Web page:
Stress and anxiety do not result in pregnancy wastage

Magdy P. Milad*, Susan C. Klock, Scott Moses, Robert Chatterton

*Corresponding author for this work

Research output: Contribution to journalArticlepeer-review

87 Scopus citations

Abstract

The association between stress and reproductive outcome is unclear. In-vitro fertilization (IVF) is psychologically stressful and has been shown to alter psychological markers such as cortisol, prolactin and progesterone. This study was designed to assess prospectively psychological and physiological markers of stress and to determine if they are related to pregnancy outcome. Forty patients were recruited from Northwestern Medical Faculty Foundation (Chicago, Illinois, USA) having obtained an initial positive β-human chorionic gonadotrophin (HCG) concentration 13 days after IVF with uterine embryo transfer. Patients underwent psychological and hormonal testing on three separate occasions (13, 20 and 27 days after embryo transfer) early in pregnancy. All subjects were followed to delivery. An adverse outcome was defined as a miscarriage before or after cardiac activity (including vanishing twin) or a loss before 20 weeks gestation. There was no difference in age, duration of infertility, diagnosis between patients experiencing an adverse pregnancy outcome (n = 18) and those that did not (n = 22). All patients were found to have high stress levels although this did not differentiate between groups of patients. There was no difference in hormonal markers of stress between patients. In conclusion, there is little association between psychological scores and physiological stress hormone concentrations. Also, it does not appear that high levels of anxiety and stress result in an adverse pregnancy outcome.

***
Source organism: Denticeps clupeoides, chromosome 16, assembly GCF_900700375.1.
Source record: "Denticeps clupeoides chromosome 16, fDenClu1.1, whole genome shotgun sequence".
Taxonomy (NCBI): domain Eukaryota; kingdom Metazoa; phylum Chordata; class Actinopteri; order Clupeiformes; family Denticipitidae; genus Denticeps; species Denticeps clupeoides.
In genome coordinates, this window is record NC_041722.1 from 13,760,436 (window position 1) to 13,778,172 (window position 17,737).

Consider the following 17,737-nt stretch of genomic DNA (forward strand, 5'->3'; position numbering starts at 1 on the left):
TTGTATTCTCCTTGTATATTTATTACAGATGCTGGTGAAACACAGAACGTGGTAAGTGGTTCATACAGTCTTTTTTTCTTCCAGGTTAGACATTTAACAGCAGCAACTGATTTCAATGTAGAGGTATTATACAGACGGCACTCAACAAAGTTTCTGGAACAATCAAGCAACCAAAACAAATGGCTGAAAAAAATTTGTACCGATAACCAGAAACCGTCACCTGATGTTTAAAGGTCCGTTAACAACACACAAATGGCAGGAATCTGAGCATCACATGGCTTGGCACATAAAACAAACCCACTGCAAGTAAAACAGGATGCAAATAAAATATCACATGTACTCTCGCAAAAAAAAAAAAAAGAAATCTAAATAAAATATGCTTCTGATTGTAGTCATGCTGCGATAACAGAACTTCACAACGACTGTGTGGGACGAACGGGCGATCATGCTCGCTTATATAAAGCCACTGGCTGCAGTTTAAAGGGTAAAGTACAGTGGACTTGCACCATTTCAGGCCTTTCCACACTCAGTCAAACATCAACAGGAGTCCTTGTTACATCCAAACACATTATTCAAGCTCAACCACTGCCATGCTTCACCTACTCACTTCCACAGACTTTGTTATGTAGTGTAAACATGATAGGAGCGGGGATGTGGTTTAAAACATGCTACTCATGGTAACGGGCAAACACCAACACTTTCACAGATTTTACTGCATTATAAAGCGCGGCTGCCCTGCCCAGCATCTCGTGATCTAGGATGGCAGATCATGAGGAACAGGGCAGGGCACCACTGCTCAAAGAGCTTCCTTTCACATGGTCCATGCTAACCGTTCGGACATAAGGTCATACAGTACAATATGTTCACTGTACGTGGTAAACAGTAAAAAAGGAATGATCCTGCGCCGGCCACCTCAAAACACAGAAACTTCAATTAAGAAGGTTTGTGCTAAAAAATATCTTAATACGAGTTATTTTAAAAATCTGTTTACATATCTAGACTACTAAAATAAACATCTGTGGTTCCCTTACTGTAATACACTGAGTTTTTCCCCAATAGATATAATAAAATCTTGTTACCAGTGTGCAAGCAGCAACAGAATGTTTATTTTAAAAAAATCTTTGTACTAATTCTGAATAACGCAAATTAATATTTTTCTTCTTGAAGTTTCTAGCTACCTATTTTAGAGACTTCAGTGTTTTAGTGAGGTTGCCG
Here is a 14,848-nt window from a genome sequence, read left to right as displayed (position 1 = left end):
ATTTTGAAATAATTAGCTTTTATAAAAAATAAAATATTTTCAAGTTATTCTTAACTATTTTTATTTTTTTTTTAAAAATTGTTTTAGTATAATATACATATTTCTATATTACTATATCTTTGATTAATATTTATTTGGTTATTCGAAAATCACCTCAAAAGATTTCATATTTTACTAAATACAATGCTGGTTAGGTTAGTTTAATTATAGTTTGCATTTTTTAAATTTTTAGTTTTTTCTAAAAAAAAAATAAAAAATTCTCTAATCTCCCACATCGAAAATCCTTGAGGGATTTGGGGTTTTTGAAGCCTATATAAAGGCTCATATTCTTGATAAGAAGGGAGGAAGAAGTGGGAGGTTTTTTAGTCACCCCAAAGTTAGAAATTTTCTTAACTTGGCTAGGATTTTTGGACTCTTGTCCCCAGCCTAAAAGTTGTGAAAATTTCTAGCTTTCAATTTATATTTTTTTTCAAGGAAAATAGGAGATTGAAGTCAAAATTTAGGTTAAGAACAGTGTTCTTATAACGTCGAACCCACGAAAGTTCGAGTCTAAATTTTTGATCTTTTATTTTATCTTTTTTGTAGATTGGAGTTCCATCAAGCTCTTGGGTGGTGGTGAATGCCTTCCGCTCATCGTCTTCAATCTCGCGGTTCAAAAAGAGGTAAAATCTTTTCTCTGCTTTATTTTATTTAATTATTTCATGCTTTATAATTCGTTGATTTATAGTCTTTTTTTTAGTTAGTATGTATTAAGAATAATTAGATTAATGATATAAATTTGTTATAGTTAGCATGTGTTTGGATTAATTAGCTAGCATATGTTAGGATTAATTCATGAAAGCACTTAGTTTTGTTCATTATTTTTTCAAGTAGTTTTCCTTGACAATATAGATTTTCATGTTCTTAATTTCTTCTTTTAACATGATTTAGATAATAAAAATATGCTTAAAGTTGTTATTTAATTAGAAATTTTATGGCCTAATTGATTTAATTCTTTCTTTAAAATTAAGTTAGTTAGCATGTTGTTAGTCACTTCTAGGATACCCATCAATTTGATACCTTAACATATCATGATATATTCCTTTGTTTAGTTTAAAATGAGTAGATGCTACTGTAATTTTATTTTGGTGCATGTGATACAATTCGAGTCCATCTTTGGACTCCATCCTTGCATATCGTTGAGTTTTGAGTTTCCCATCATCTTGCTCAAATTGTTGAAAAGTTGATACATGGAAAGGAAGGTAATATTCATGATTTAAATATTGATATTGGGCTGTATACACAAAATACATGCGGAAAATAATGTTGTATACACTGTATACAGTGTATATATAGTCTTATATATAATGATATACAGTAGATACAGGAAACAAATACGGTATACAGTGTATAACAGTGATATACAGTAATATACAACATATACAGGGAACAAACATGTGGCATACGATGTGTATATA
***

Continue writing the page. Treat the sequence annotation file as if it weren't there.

Original languageEnglish (US)
Pages (from-to)2296-2300
Number of pages5
JournalHuman Reproduction
Volume13
Issue number8
DOIs
StatePublished - 1998

Keywords

  • Anxiety
  • In-vitro fertilization
  • Infertility
  • Miscarriage
  • Stress

ASJC Scopus subject areas

  • Reproductive Medicine
  • Obstetrics and Gynecology

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